Residential services: may be provided in hospital, within nursing homes, registered care homes or in hostel accommodation.
Residential services vary in the approach they take to alcohol problems, addiction and recovery. However, as with advice and counselling agencies, many use a combination of models. Residential services fall into a number of categories, including:
- Abstinence-based residential services - these used to be known as 'dry houses' but now are mostly just described as residential services. They aim to maintain an alcohol-free living environment for their residents. They usually offer a combination of individual counselling, group work, social skills training and practical help to encourage the use of local community resources
- Christian philosophy houses - provide rehabilitation within a Christian ethos of care. Care is usually taken not to pressure any resident to adopt Christian beliefs and the style will be similar to abstinence-based residential services (see above)
- Therapeutic communities - serve a range of people and have diverse and independent origins, so their approaches vary - but to build a sense of community, members work alongside each other and with staff to take control of their situation. TC principles are based upon a collaborative, democratic and deinstitutionalised approach to staff-patient interaction.
- Heavy drinkers' houses - also known as 'wet hostels' these provide support and care for long-term alcohol misusers who are unable or unwilling to use other forms of supported rehabilitation. The goal for most is a gradual improvement in health and quality of life.
Self-help groups: Alcoholics Anonymous is the best-known network of self-help groups with over 3,000 local groups in the UK. AA views alcohol dependency as a disease where total abstinence is required. There is a belief in a power greater than the individual through which, along with the support of other alcoholics who share with each other their experience, common problems can be resolved and individuals can recover. Al-Anon is a similar network for relatives and friends of problem drinkers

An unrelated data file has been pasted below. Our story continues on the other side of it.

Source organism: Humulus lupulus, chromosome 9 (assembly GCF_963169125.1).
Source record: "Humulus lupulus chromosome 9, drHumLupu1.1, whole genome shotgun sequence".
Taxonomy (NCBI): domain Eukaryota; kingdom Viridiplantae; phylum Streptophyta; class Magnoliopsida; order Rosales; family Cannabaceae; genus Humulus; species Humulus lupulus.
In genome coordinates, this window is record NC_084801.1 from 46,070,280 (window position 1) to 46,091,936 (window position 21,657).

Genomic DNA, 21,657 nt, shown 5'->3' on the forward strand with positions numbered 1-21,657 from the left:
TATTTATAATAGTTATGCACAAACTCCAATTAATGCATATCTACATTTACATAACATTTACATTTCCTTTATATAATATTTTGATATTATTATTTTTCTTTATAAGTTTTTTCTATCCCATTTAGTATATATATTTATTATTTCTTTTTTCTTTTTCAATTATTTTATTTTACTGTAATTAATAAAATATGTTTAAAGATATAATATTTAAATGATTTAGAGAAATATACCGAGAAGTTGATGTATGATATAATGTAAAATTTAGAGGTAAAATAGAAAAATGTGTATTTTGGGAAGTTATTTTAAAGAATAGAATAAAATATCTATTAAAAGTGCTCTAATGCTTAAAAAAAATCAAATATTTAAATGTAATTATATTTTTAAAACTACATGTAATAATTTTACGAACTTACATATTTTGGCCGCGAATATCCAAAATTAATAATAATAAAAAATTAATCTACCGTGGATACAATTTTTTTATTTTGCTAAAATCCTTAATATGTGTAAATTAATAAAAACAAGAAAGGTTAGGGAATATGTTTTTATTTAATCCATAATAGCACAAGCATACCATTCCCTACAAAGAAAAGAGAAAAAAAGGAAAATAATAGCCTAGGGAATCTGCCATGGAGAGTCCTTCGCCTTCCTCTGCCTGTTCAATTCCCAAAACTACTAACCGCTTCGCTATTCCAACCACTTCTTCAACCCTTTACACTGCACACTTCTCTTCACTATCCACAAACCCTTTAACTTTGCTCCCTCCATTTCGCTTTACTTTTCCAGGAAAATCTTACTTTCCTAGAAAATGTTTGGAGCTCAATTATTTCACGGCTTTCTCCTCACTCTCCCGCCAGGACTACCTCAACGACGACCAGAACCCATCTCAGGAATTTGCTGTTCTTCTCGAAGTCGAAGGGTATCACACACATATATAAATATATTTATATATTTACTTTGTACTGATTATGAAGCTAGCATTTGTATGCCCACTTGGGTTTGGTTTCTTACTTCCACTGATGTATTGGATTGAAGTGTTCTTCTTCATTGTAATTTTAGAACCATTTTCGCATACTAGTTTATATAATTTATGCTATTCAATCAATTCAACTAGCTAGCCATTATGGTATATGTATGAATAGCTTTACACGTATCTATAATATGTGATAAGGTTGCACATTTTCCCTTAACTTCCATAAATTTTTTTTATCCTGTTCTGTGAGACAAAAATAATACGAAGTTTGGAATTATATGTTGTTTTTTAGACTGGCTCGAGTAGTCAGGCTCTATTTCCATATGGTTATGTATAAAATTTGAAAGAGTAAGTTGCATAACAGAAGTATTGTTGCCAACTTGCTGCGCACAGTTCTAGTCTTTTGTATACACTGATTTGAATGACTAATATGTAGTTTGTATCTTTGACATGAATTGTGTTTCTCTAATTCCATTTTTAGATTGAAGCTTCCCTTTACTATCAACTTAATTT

SMART Recovery UK also operates a meetings structure which is run by volunteers who have first-hand experience of addiction.
Online resources: there are a number of web-based services for people worried about their drinking. These include sites that offer online tools to assess how much you are drinking and then provide support and/or information and advice.
Independent alcohol counsellors: can provide independent, fee-charging services as sole practitioners or small companies. Local alcohol agencies or GPs may be able to provide details of these services in your area, or consult an online directory such as that run by the British Association for Counselling and Psychotherapy.
If you are worried about using this website, see our staying safe guidelines
If you need help or advice, you should call the national drink helpline - DRINKLINE - on 0800 917 8282